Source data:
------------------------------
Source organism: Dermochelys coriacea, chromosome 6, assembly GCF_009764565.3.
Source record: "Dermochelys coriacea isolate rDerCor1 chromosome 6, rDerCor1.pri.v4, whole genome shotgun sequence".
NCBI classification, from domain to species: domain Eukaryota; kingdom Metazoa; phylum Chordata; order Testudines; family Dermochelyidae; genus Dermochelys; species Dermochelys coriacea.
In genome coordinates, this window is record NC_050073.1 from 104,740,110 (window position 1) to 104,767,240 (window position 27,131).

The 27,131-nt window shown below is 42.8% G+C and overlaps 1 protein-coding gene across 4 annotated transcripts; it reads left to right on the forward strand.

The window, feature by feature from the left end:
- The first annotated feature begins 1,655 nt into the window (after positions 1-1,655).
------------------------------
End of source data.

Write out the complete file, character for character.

Source organism: Dermochelys coriacea, chromosome 6, assembly GCF_009764565.3.
Source record: "Dermochelys coriacea isolate rDerCor1 chromosome 6, rDerCor1.pri.v4, whole genome shotgun sequence".
NCBI classification, from domain to species: domain Eukaryota; kingdom Metazoa; phylum Chordata; order Testudines; family Dermochelyidae; genus Dermochelys; species Dermochelys coriacea.
In genome coordinates, this window is record NC_050073.1 from 104,740,110 (window position 1) to 104,767,240 (window position 27,131).

The 27,131-nt window shown below is 42.8% G+C and overlaps 1 protein-coding gene across 4 annotated transcripts; it reads left to right on the forward strand.

The window, feature by feature from the left end:
- The first annotated feature begins 1,655 nt into the window (after positions 1-1,655).